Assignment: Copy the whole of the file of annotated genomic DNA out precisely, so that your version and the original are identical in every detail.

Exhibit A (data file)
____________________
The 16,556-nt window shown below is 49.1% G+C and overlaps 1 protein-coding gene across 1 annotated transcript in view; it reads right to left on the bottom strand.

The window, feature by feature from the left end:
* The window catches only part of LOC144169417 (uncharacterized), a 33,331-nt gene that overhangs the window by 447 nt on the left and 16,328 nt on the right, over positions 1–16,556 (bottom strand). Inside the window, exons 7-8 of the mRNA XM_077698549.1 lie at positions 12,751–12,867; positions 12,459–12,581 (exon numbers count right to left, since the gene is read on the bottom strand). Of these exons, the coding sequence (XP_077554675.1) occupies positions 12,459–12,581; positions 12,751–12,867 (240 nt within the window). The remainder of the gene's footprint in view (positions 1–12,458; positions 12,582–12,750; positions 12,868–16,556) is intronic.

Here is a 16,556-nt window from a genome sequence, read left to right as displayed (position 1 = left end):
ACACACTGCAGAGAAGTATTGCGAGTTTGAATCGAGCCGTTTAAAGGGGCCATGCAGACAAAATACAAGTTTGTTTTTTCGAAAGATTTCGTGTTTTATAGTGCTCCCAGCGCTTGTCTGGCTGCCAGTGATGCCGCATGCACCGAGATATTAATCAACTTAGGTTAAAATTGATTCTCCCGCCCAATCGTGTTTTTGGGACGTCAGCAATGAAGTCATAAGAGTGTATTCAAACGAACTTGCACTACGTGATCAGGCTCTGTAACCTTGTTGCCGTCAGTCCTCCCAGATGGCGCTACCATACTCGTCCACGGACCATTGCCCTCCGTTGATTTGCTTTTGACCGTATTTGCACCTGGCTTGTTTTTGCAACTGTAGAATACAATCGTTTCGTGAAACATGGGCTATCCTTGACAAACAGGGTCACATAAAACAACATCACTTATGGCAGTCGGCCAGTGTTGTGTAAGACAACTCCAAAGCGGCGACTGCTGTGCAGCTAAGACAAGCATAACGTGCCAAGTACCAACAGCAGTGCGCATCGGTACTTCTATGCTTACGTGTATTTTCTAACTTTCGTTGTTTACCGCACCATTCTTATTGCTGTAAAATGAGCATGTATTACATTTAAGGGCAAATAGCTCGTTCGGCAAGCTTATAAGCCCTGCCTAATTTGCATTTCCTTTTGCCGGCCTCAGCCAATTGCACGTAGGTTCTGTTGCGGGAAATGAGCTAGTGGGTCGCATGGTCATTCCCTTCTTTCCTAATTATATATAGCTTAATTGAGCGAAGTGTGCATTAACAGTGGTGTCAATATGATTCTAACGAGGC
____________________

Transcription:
The 16,556-nt window shown below is 49.1% G+C and overlaps 1 protein-coding gene across 1 annotated transcript in view; it reads right to left on the bottom strand.

The window, feature by feature from the left end:
* The window catches only part of LOC144169417 (uncharacterized), a 33,331-nt gene that overhangs the window by 447 nt on the left and 16,328 nt on the right, over positions 1–16,556 (bottom strand). Inside the window, exons 7-8 of the mRNA XM_077698549.1 lie at positions 12,751–12,867; positions 12,459–12,581 (exon numbers count right to left, since the gene is read on the bottom strand). Of these exons, the coding sequence (XP_077554675.1) occupies positions 12,459–12,581; positions 12,751–12,867 (240 nt within the window). The remainder of the gene's footprint in view (positions 1–12,458; positions 12,582–12,750; positions 12,868–16,556) is intronic.

Here is a 16,556-nt window from a genome sequence, read left to right as displayed (position 1 = left end):
ACACACTGCAGAGAAGTATTGCGAGTTTGAATCGAGCCGTTTAAAGGGGCCATGCAGACAAAATACAAGTTTGTTTTTTCGAAAGATTTCGTGTTTTATAGTGCTCCCAGCGCTTGTCTGGCTGCCAGTGATGCCGCATGCACCGAGATATTAATCAACTTAGGTTAAAATTGATTCTCCCGCCCAATCGTGTTTTTGGGACGTCAGCAATGAAGTCATAAGAGTGTATTCAAACGAACTTGCACTACGTGATCAGGCTCTGTAACCTTGTTGCCGTCAGTCCTCCCAGATGGCGCTACCATACTCGTCCACGGACCATTGCCCTCCGTTGATTTGCTTTTGACCGTATTTGCACCTGGCTTGTTTTTGCAACTGTAGAATACAATCGTTTCGTGAAACATGGGCTATCCTTGACAAACAGGGTCACATAAAACAACATCACTTATGGCAGTCGGCCAGTGTTGTGTAAGACAACTCCAAAGCGGCGACTGCTGTGCAGCTAAGACAAGCATAACGTGCCAAGTACCAACAGCAGTGCGCATCGGTACTTCTATGCTTACGTGTATTTTCTAACTTTCGTTGTTTACCGCACCATTCTTATTGCTGTAAAATGAGCATGTATTACATTTAAGGGCAAATAGCTCGTTCGGCAAGCTTATAAGCCCTGCCTAATTTGCATTTCCTTTTGCCGGCCTCAGCCAATTGCACGTAGGTTCTGTTGCGGGAAATGAGCTAGTGGGTCGCATGGTCATTCCCTTCTTTCCTAATTATATATAGCTTAATTGAGCGAAGTGTGCATTAACAGTGGTGTCAATATGATTCTAACGAGGC